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MEMA Home > Programs> Communication> News > After the Storm, a Winter Freeze: Stay Safe

After the Storm, a Winter Freeze: Stay Safe


January 21, 2011


Maine is again in the grips of a major snowstorm. And the National Weather Service is predicting frigid temperatures will move in after the storm, and stay for several days.

The Maine Emergency Management Agency (MEMA) urges all Mainers stay safe during the storm, then bundle up, and make sure they are heating their homes safely.

Today's storm will bring anywhere from 3 to 14 inches of snow, with the heaviest amounts predicted for downeast section. There will be periods of intense snow, which will hamper visibility. The safety tips by now should be familiar:

  • Monitor weather forecasts closely for expected conditions in your area. All National Weather Service weather warnings are available on MEMA's web site.
  • Use extreme care driving during the storm, and as clean-up progresses. Stay off the roads if possible.
  • If the power goes out, use generators and alternate heat sources safely. Never run a generator in a basement or attached garage. Carbon monoxide poisoning may result.
  • Continue to keep roofs clear of snow. With several storms recently, snow and ice may be piling up putting dangerous weight on the roof.
  • Make sure heating system vents are clear also, to prevent carbon monoxide from backing up in the home.
  • Protect outside oil tanks from snow and ice falling from the roof. Serious oil spills can result.
  • Check on neighbors, family and friends who may need special assistance to clear snow and ice and to weather the storm.

After the storm, intense cold will chill down the state. These are dangerously cold temperatures, which may be made worse by wind chill.

Stay safe as you stay warm. Remember especially to check on neighbors, friends and relatives who may need help staying warm.

  • Keep clothing and other combustibles away from space heaters and wood stoves. It doesn't take long for old newspapers to catch on fire and destroy your home.
  • Eating and dressing properly helps provide natural warmth. Well-balanced meals help the body produce its own heat. Several thin layers of clothing provide increased protection. Drink warm fluids and avoid drinking alcohol.
  • If you use a kerosene or other alternative heater, follow all the maker's instructions, including venting the room properly.
  • If you use a wood stove, burn clean, dry hardwood if possible. If you must burn wet wood run an open draft and check for creosote build-up frequently. If you burn soft wood take precautions not to overheat the stove, smoke pipe or chimney. Monitor the fire closely.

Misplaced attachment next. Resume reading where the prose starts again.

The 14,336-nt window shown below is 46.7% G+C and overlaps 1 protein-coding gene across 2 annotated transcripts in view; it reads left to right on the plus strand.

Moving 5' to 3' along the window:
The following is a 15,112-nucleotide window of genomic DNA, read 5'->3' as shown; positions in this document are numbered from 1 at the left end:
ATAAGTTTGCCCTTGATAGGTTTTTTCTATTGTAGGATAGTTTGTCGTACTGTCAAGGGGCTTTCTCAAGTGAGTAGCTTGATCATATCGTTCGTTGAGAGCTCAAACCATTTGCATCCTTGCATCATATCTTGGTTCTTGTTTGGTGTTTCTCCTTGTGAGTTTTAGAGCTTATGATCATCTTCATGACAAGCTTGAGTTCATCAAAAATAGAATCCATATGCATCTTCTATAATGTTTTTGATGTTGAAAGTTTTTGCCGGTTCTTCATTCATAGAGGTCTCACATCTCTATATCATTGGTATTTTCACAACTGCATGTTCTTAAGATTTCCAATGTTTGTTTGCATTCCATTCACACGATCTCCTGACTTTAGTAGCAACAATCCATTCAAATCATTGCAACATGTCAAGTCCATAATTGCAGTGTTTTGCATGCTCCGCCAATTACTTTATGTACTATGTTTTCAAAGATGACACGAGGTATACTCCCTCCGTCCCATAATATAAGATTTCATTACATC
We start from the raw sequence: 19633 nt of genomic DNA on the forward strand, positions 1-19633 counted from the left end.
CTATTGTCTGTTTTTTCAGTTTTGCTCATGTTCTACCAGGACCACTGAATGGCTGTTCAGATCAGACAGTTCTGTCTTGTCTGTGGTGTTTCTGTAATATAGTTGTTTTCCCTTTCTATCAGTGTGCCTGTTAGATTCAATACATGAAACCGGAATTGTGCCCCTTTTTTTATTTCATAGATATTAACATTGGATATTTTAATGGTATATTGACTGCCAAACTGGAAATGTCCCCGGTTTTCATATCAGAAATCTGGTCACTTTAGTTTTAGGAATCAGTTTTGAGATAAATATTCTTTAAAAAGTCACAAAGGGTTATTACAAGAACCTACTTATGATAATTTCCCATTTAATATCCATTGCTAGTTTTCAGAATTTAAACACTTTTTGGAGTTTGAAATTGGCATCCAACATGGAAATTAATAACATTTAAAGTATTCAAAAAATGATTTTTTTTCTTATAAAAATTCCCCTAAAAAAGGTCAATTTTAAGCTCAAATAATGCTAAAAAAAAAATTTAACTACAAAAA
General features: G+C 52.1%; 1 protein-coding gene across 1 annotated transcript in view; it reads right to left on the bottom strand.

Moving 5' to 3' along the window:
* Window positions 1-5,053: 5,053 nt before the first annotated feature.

• Again, remember to check on older or ill neighbors and friends to make sure they are warm and safe.

If you must go outside:

  • Wear layered clothing, mittens or gloves, and a hat. Layering clothes will keep you warmer than a single heavy coat. Outer garments should be tightly woven and water repellent. Mittens or gloves and a hat will prevent loss of body heat. Mittens are warmer than gloves because fingers maintain more warmth when they touch each other. A hat keeps you warm because half of your body heat loss is from the head.
  • Cover your mouth to protect your lungs from extremely cold air. Avoid taking deep breaths; minimize talking.
  • Go inside often for warm-up breaks. If you start to shiver a lot or get very tired, or if your nose, fingers, toes, or earlobes start to feel numb or turn very pale, go inside right away.

To try to prevent pipes from freezing:

  • Open kitchen and bathroom cabinet doors to allow warmer air to circulate around the plumbing.
  • Run water through the pipe at a trickle. The temperature of the water running through it is above freezing and helps keep the pipe open.

If you are trying to thaw frozen pipes:

  • Keep the faucet open. As you treat the frozen pipe and the frozen area begins to melt, water will begin to flow through the frozen area. Running water through the pipe will help melt more ice in the pipe.
  • Apply heat to the section of pipe using an electric heating pad wrapped around the pipe, and electric hair dryer, a portable space heater (kept away from flammable materials), or wrapping pipes with towels soaked in hot water. Do not use a blowtorch, kerosene or propane heater, charcoal stove, or other open flame device. Besides the fire danger, a blowtorch can make water in a frozen pipe boil and cause the pipe to explode.

For many more winter safety and preparedness tips, visit Maine Prepares.





Last update: 07/20/10